How Aging Can Impact Driving Ability
Aside from living on their own, another task that many seniors associate with independence is driving. They are often reluctant to give up the car keys because they want to continue being able to come and go as they please. However, there comes a time when this is no longer a safe option and they should not be driving themselves. April is National Distracted Driving Awareness Month, and a great time to review some of the ways that aging can affect driving ability.
For seniors, texting and driving is not always the greatest concern, though this can be an issue depending on how tech savvy they are. It’s still a good idea to remind them to put down the phone and deal with it after they have arrived at their destination. If they are using it for GPS, they should make sure the trip is entered before they leave and that the sound is turned up so they can hear directions.
But there are plenty of other issues seniors may face when it comes to aging and driving:
Slower reflexes: As people age, their reflexes and response times get slower. It can take longer for them to process what is happening and shift their foot to the brake or swerve to avoid hitting something. That can make all the difference between avoiding an accident and being part of one.
Vision problems: If your aging parent can’t see as clearly anymore, it can be easy to miss street signs, not see another car, misread a speed limit, or not see obstacles, objects, or people in their path. This can be very dangerous when driving and put not only your loved one but others at risk.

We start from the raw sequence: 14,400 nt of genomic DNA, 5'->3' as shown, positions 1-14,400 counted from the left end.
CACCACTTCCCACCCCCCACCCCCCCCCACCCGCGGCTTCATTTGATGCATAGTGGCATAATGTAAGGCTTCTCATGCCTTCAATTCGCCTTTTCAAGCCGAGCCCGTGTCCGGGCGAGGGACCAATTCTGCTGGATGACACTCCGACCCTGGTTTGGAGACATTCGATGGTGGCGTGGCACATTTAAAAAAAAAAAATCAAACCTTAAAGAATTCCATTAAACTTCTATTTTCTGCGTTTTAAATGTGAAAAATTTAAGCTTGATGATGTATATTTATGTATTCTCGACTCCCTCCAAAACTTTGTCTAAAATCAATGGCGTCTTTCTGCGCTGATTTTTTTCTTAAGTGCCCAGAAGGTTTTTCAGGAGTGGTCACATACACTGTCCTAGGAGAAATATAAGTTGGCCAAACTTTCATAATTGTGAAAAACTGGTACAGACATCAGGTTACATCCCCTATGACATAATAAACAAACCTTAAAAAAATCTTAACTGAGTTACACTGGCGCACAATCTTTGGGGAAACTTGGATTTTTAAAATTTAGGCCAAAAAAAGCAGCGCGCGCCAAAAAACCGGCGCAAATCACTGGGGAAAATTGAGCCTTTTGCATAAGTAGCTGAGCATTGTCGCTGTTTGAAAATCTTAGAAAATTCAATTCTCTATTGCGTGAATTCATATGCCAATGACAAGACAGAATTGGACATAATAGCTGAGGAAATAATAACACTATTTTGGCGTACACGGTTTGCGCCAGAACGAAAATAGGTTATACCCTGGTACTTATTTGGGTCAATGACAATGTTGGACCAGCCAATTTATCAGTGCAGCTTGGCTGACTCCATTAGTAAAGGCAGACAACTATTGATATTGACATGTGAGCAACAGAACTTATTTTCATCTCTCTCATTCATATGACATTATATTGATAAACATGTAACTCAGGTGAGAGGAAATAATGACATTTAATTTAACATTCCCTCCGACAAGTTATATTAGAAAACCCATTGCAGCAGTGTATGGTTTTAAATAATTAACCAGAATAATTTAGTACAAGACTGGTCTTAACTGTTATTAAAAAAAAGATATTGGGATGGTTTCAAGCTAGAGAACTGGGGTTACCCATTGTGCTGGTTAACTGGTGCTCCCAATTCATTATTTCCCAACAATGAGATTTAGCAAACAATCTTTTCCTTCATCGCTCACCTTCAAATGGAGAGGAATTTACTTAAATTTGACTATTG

Memory problems: Whether they struggle with dementia, Alzheimer’s, or just occasional forgetfulness, it can make driving more difficult. Seniors may forget where they’re going, where they are, or how to get home. They may become confused by traffic, detours, construction, or just the general changing of the landscape around them (e.g.—the restaurant they always turned at gets knocked down or something else is put in its place).
Medications: Depending on what medications your aging parent is taking, it can also affect their driving. Some medicines cause drowsiness, slow reaction times, or other side effects that can make getting behind the wheel dangerous.
The car itself: Cars can be confusing with so many buttons and switches and features. Trying to change the radio station or adjust the air conditioning can be distracting enough to lead to an accident. Plus, if there are bags or items in the passenger seat or back seat that shift around while driving, they can be distracting, too.
There is no specific age limit for driving, and it all comes down to each person and their abilities. It is important to regularly check in with your parent as they age, ride along with them, and check the car for damage to determine if whether or not it is still safe for them to get behind the wheel. If they are concerned about losing their independence, set them up with an in-home caregiver who can support them with tasks around the home so they can continue to age in place, and who can also give them rides wherever they may want to go. Just because they can’t drive anymore doesn’t mean they have to be stuck at home.